\endlink fills the matrix or array with random coefficients. The identity matrix can be obtained by calling | |

\link MatrixBase::Identity() Identity()\endlink; this method is only available for Matrix, not for Array, | |

because "identity matrix" is a linear algebra concept. The method | |

\link DenseBase::LinSpaced LinSpaced\endlink(size, low, high) is only available for vectors and | |

one-dimensional arrays; it yields a vector of the specified size whose coefficients are equally spaced between | |

\c low and \c high. The method \c LinSpaced() is illustrated in the following example, which prints a table | |

with angles in degrees, the corresponding angle in radians, and their sine and cosine. | |

<table class="example"> | |

<tr><th>Example:</th><th>Output:</th></tr> | |

<tr><td> | |

\include Tutorial_AdvancedInitialization_LinSpaced.cpp | |

</td> | |

<td> | |

\verbinclude Tutorial_AdvancedInitialization_LinSpaced.out | |

</td></tr></table> | |

This example shows that objects like the ones returned by LinSpaced() can be assigned to variables (and | |

expressions). Eigen defines utility functions like \link DenseBase::setZero() setZero()\endlink, | |

\link MatrixBase::setIdentity() \endlink and \link DenseBase::setLinSpaced() \endlink to do this | |

conveniently. The following example contrasts three ways to construct the matrix | |

\f$ J = \bigl[ \begin{smallmatrix} O & I \\ I & O \end{smallmatrix} \bigr] \f$: using static methods and | |

assignment, using static methods and the comma-initializer, or using the setXxx() methods. | |

<table class="example"> | |

<tr><th>Example:</th><th>Output:</th></tr> | |

<tr><td> | |

\include Tutorial_AdvancedInitialization_ThreeWays.cpp | |

</td> | |

<td> | |

\verbinclude Tutorial_AdvancedInitialization_ThreeWays.out | |

</td></tr></table> | |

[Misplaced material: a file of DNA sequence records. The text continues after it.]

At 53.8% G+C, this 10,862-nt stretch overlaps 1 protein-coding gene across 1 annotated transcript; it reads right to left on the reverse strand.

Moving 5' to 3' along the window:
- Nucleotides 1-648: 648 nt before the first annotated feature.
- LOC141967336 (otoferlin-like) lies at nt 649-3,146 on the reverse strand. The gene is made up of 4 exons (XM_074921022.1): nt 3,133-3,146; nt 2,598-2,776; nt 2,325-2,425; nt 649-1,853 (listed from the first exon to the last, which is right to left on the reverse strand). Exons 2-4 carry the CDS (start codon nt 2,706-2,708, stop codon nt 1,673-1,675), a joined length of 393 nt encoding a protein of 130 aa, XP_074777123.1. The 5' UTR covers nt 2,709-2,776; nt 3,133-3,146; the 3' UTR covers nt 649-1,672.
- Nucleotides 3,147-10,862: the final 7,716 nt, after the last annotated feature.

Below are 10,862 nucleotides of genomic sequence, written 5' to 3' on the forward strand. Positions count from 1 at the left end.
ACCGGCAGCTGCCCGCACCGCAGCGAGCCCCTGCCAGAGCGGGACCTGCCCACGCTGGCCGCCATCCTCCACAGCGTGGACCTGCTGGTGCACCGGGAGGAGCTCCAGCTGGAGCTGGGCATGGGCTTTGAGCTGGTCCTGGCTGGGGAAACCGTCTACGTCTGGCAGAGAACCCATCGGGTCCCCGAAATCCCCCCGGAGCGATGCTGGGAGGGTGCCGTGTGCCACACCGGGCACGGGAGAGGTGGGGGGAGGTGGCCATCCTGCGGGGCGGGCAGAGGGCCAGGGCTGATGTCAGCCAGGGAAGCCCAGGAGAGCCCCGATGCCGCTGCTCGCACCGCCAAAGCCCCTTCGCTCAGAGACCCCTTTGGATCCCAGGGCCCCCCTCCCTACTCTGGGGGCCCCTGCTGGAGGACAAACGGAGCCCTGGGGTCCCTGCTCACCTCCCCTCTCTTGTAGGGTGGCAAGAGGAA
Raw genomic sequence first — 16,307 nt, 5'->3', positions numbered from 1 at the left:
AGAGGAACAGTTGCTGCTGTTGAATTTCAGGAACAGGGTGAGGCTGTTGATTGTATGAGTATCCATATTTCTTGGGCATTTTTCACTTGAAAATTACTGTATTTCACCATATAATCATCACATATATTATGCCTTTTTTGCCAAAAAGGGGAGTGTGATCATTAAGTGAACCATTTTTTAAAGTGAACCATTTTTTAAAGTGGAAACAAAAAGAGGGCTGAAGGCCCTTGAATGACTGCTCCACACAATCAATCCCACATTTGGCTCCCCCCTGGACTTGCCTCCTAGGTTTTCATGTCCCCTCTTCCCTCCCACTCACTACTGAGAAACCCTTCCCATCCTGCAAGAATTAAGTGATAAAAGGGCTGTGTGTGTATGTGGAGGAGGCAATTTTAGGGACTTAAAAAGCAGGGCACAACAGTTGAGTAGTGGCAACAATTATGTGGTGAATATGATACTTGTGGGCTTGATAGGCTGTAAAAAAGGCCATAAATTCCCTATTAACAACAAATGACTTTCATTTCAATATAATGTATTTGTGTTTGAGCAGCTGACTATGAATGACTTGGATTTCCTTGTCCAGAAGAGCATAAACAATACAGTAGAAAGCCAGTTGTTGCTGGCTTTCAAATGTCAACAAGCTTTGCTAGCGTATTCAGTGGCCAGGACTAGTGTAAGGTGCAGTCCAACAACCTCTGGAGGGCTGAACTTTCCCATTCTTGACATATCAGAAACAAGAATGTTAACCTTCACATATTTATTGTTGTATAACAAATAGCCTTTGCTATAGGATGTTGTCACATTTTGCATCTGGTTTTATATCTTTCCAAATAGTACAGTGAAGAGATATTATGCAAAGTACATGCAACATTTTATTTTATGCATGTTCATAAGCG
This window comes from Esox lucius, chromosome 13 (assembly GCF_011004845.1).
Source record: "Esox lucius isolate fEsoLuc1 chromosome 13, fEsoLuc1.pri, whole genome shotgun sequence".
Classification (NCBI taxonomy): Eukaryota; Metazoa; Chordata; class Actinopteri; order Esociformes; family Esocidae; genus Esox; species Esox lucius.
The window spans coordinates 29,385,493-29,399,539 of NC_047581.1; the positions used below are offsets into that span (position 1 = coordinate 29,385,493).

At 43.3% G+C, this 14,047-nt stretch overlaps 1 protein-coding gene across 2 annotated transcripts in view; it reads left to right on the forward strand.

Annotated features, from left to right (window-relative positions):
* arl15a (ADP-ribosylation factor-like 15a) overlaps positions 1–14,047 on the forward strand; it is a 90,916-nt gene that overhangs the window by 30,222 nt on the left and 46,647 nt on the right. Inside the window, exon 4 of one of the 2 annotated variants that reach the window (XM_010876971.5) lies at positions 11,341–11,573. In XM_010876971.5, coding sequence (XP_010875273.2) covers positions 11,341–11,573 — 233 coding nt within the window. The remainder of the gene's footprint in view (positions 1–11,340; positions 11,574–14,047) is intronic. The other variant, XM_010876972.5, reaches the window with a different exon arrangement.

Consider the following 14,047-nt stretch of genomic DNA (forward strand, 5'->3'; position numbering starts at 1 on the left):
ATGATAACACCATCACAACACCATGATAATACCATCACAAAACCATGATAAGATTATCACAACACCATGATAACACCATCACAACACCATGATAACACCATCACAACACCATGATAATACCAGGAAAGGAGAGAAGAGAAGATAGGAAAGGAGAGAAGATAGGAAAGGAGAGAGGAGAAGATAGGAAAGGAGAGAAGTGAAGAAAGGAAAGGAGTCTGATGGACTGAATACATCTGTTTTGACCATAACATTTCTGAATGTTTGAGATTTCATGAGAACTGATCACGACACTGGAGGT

A summary of all pre-defined matrix, vector and array objects can be found in the \ref QuickRefPage. | |

\section TutorialAdvancedInitializationTemporaryObjects Usage as temporary objects | |

As shown above, static methods as Zero() and Constant() can be used to initialize variables at the time of | |

declaration or at the right-hand side of an assignment operator. You can think of these methods as returning a | |

matrix or array; in fact, they return so-called \ref TopicEigenExpressionTemplates "expression objects" which | |

evaluate to a matrix or array when needed, so that this syntax does not incur any overhead. | |

These expressions can also be used as a temporary object. The second example in | |

the \ref GettingStarted guide, which we reproduce here, already illustrates this. | |

<table class="example"> | |

<tr><th>Example:</th><th>Output:</th></tr> | |

<tr><td> | |

\include QuickStart_example2_dynamic.cpp | |

</td> | |

<td> | |

\verbinclude QuickStart_example2_dynamic.out | |

</td></tr></table> | |

The expression <tt>m + MatrixXf::Constant(3,3,1.2)</tt> constructs the 3-by-3 matrix expression with all its coefficients | |

equal to 1.2 plus the corresponding coefficient of \a m. | |

The comma-initializer, too, can also be used to construct temporary objects. The following example constructs a random | |

matrix of size 2-by-3, and then multiplies this matrix on the left with | |

\f$ \bigl[ \begin{smallmatrix} 0 & 1 \\ 1 & 0 \end{smallmatrix} \bigr] \f$. | |

<table class="example"> | |

<tr><th>Example:</th><th>Output:</th></tr> | |

<tr><td> | |

\include Tutorial_AdvancedInitialization_CommaTemporary.cpp | |

</td> | |

<td> | |

\verbinclude Tutorial_AdvancedInitialization_CommaTemporary.out | |

</td></tr></table> | |

The \link CommaInitializer::finished() finished() \endlink method is necessary here to get the actual matrix | |

object once the comma initialization of our temporary submatrix is done. | |

*/ | |

} |